A deeply divided Moab reopens for business after ICE raid

(Courtney Tanner | The Salt Lake Tribune) Jim Winder, the chief of police for Moab, stands on the side of the road near the Colorado River on April 7, 2018. He stepped down from his position as Salt Lake County sheriff in July 2017.

Businesses reopened Monday in Moab, although the ICE raid that resulted in nine residents being taken into custody left the community deeply divided.

The Moab Chamber of Commerce didn’t have any immediate figures about how many restaurants and hotels were affected by the loss of employees who were arrested or who chose to stay home. “But I know there were businesses over the weekend that had to close down, or at least cut back to half menus,” said chamber director Lacey Shumway. “It definitely had an effect on us.”

Federal agents made the arrests, apparently for violations of immigration law, on Friday afternoon. On Saturday and Sunday, area workers — even those who are in the United States legally — stayed home for fear of additional raids. According to Moab Police Chief Jim Winder, some businesses were operating Monday with reduced staff because of fear that Immigration and Customs Enforcement would return and make more arrests.

Still, Winder added, “It appears that things are returning to a somewhat normal situation. Businesses are reopening and people are going to work.”

Rhiana Medina, executive director of the Moab Valley Multicultural Center, agreed that “some people have returned to work. But we’re definitely still pretty busy assisting people."

“We're not aware of any new arrests since Friday,” she added. “We still just have the nine that we have confirmed. We do know that 11 people were actually arrested that day, but two may have been not from our community.”

She said her staff is aware of where the nine people from the Moab area are being held, but they’re not releasing locations, which are “temporary and could change at any time.”

ICE has not released any information and did not reply to messages Monday.

Medina said the multicultural center has been in the middle of what she called a “communitywide conversation.”

“We've heard a lot of opinions,” she said. “We're getting offers of help, and then people expressing opinions on the other side — that anybody without [legal] status isn't entitled to any kind of support.”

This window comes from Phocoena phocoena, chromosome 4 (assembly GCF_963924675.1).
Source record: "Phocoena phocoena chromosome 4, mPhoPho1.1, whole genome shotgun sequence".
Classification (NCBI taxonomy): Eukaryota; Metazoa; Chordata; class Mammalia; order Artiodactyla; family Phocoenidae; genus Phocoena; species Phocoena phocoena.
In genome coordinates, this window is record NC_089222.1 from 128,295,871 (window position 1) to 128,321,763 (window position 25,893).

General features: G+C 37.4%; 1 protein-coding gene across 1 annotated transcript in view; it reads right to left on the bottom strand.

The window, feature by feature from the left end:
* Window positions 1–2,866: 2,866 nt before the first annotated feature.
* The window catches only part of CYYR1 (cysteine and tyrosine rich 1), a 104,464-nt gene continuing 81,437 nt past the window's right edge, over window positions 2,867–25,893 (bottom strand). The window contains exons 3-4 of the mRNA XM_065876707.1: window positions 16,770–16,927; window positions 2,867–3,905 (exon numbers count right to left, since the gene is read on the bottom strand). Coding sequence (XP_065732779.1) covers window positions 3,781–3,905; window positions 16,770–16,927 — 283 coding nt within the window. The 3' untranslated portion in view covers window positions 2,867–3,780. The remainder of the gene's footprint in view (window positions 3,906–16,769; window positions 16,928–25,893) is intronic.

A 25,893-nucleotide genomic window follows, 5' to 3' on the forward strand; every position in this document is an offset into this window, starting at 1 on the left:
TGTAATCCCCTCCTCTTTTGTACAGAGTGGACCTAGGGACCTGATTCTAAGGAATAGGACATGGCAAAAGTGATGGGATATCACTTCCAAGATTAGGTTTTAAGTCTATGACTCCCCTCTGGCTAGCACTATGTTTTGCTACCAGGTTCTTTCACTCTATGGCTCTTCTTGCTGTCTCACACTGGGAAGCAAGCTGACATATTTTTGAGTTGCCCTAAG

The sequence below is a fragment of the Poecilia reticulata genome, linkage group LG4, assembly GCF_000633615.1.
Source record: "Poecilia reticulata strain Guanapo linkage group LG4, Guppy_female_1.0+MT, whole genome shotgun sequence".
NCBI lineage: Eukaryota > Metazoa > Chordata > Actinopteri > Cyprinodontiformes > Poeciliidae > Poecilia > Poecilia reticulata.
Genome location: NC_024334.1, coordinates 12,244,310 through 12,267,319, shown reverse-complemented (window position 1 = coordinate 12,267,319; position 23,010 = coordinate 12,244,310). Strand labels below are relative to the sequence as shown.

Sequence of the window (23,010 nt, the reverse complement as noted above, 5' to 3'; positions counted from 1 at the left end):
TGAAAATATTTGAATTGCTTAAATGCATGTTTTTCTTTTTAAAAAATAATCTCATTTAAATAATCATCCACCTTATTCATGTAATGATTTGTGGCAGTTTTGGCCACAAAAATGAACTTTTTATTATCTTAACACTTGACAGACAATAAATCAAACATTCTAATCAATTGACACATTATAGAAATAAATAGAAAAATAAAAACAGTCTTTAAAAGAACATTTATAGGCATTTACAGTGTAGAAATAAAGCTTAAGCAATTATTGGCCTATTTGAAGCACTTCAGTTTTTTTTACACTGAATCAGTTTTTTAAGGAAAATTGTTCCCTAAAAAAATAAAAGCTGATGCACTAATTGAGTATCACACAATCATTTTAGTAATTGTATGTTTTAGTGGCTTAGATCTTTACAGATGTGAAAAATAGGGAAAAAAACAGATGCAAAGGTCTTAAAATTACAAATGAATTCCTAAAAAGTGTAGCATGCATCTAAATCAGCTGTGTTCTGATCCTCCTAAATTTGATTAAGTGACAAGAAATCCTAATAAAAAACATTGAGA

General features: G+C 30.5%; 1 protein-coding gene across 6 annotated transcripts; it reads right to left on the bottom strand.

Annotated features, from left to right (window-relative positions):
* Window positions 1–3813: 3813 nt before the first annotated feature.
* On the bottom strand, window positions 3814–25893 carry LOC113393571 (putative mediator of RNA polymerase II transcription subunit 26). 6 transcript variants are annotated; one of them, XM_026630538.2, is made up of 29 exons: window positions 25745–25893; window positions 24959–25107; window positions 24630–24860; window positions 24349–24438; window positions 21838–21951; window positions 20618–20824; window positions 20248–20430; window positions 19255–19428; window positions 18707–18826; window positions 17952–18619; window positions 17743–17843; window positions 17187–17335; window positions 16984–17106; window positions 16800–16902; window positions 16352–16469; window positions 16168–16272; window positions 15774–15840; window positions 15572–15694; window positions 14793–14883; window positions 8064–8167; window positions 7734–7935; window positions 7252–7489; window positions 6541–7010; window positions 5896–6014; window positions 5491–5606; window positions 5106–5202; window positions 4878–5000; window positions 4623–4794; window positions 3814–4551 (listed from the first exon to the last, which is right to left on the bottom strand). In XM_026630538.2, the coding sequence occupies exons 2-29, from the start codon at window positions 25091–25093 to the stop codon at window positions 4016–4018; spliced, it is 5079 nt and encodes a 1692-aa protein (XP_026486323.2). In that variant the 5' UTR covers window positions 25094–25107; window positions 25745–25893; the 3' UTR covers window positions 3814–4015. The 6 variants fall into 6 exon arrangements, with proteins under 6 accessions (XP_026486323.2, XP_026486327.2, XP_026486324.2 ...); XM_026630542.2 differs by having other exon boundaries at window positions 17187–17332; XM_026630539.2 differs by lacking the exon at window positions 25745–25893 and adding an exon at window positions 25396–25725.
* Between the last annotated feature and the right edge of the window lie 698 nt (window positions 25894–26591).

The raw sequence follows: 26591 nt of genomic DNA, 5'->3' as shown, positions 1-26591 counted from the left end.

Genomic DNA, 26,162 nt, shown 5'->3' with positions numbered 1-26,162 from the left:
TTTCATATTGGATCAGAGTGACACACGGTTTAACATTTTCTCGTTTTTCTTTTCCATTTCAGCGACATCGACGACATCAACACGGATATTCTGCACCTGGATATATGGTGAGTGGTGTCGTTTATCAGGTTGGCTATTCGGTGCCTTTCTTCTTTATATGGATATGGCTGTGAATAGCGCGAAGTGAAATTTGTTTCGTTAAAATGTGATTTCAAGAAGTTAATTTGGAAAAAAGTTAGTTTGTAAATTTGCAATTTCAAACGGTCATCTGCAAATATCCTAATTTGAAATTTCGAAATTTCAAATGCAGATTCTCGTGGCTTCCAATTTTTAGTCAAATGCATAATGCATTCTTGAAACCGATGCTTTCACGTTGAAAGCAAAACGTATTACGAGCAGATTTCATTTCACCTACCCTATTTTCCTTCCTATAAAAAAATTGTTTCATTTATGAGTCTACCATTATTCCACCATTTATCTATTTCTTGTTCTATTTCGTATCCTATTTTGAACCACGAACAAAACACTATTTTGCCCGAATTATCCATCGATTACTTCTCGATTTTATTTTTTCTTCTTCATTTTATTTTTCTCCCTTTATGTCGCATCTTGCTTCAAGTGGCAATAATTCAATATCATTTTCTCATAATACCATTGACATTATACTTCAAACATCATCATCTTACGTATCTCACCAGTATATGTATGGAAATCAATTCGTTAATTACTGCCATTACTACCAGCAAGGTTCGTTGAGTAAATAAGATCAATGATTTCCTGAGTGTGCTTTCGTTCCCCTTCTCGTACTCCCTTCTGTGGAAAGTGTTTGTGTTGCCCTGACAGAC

Social media posts are replete with strong opinions on both sides, including these on Facebook:

• “Wow the ridiculousness to feel fear of ICE – REALLY? Advise to Rhiana Medina & other’s in the same boat... Be legal and you will have no fear!"

• "It is simple, enter legally, stay legally, and you are welcome. Please respect and obey our laws. Please assimilate and learn our language.”

And on the other side:

• “These raids are indescribably cruel.... ICE has a license to terrorize and disrupt, and without even basic accountability to local law enforcement.”

• “These were hard-working folks, supporting their families. Moab is a tourist town, and this ill-considered raid accomplished nothing, except hurt businesses and damage families. ICE is out of control. Shut it down.”

According to Winder — who has made it clear local police are not involved in immigration enforcement — one local man has been “erroneously identified as being the individual who contacted ICE. And the community is up in arms, kind of blaming this one individual” who is afraid he’s going to be persecuted and assaulted.

“The irony is that he’s another immigrant — a legal immigrant. And he’s certainly not had anything to do with this," Winder said. "But everybody’s looking for the villain. It’s ‘who the hell can we blame now?’”

Police are trying to get the word out that the reports are false and “de-escalate the situation. It seems really heightened in a small community,” he said.

“We’re definitely trying squash rumors,” Medina said. “At a time like this, it’s more important than ever to not let hate divide us.”

She agreed with Winder that Moab is “getting back to normal.” The two planned to meet Monday to “try and rebuild some line of communication between the immigrant community and local law enforcement,” Winder said. “But we’re still waiting for the next shoe to drop.”